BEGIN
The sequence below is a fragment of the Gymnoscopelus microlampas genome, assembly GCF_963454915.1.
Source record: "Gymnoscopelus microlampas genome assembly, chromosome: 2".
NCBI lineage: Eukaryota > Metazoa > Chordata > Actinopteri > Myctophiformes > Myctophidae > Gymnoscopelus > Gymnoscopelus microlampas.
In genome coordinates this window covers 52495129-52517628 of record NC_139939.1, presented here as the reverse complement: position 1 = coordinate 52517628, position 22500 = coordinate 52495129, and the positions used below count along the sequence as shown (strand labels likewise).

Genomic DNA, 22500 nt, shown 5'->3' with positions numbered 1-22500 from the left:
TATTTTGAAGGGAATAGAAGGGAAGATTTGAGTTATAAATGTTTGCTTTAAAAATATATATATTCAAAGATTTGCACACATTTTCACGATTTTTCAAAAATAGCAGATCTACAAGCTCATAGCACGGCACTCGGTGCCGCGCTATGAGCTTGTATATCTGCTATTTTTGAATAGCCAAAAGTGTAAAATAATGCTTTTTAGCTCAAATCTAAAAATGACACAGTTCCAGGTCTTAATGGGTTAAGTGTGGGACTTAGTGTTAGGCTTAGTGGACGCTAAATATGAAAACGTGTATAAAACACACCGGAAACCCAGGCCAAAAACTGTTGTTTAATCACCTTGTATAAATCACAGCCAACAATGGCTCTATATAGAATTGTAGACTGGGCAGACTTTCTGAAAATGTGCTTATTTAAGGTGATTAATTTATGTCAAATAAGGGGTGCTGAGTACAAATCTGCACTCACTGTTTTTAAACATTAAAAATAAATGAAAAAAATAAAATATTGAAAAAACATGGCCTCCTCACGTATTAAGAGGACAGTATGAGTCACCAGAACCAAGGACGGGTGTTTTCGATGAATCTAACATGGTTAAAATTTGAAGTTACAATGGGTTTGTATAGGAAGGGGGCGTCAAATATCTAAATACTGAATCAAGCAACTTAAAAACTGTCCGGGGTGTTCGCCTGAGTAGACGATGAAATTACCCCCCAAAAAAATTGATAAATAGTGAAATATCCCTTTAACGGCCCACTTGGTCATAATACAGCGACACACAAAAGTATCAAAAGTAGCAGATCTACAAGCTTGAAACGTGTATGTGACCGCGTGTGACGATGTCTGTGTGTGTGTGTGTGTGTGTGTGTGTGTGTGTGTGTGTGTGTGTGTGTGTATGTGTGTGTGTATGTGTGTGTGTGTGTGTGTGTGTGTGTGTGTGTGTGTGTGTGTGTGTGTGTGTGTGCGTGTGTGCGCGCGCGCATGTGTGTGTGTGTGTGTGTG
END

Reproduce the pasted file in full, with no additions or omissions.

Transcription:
The sequence below is a fragment of the Gymnoscopelus microlampas genome, assembly GCF_963454915.1.
Source record: "Gymnoscopelus microlampas genome assembly, chromosome: 2".
NCBI lineage: Eukaryota > Metazoa > Chordata > Actinopteri > Myctophiformes > Myctophidae > Gymnoscopelus > Gymnoscopelus microlampas.
In genome coordinates this window covers 52495129-52517628 of record NC_139939.1, presented here as the reverse complement: position 1 = coordinate 52517628, position 22500 = coordinate 52495129, and the positions used below count along the sequence as shown (strand labels likewise).

Genomic DNA, 22500 nt, shown 5'->3' with positions numbered 1-22500 from the left:
TATTTTGAAGGGAATAGAAGGGAAGATTTGAGTTATAAATGTTTGCTTTAAAAATATATATATTCAAAGATTTGCACACATTTTCACGATTTTTCAAAAATAGCAGATCTACAAGCTCATAGCACGGCACTCGGTGCCGCGCTATGAGCTTGTATATCTGCTATTTTTGAATAGCCAAAAGTGTAAAATAATGCTTTTTAGCTCAAATCTAAAAATGACACAGTTCCAGGTCTTAATGGGTTAAGTGTGGGACTTAGTGTTAGGCTTAGTGGACGCTAAATATGAAAACGTGTATAAAACACACCGGAAACCCAGGCCAAAAACTGTTGTTTAATCACCTTGTATAAATCACAGCCAACAATGGCTCTATATAGAATTGTAGACTGGGCAGACTTTCTGAAAATGTGCTTATTTAAGGTGATTAATTTATGTCAAATAAGGGGTGCTGAGTACAAATCTGCACTCACTGTTTTTAAACATTAAAAATAAATGAAAAAAATAAAATATTGAAAAAACATGGCCTCCTCACGTATTAAGAGGACAGTATGAGTCACCAGAACCAAGGACGGGTGTTTTCGATGAATCTAACATGGTTAAAATTTGAAGTTACAATGGGTTTGTATAGGAAGGGGGCGTCAAATATCTAAATACTGAATCAAGCAACTTAAAAACTGTCCGGGGTGTTCGCCTGAGTAGACGATGAAATTACCCCCCAAAAAAATTGATAAATAGTGAAATATCCCTTTAACGGCCCACTTGGTCATAATACAGCGACACACAAAAGTATCAAAAGTAGCAGATCTACAAGCTTGAAACGTGTATGTGACCGCGTGTGACGATGTCTGTGTGTGTGTGTGTGTGTGTGTGTGTGTGTGTGTGTGTGTGTGTGTGTGTATGTGTGTGTGTATGTGTGTGTGTGTGTGTGTGTGTGTGTGTGTGTGTGTGTGTGTGTGTGTGTGTGTGCGTGTGTGCGCGCGCGCATGTGTGTGTGTGTGTGTGTG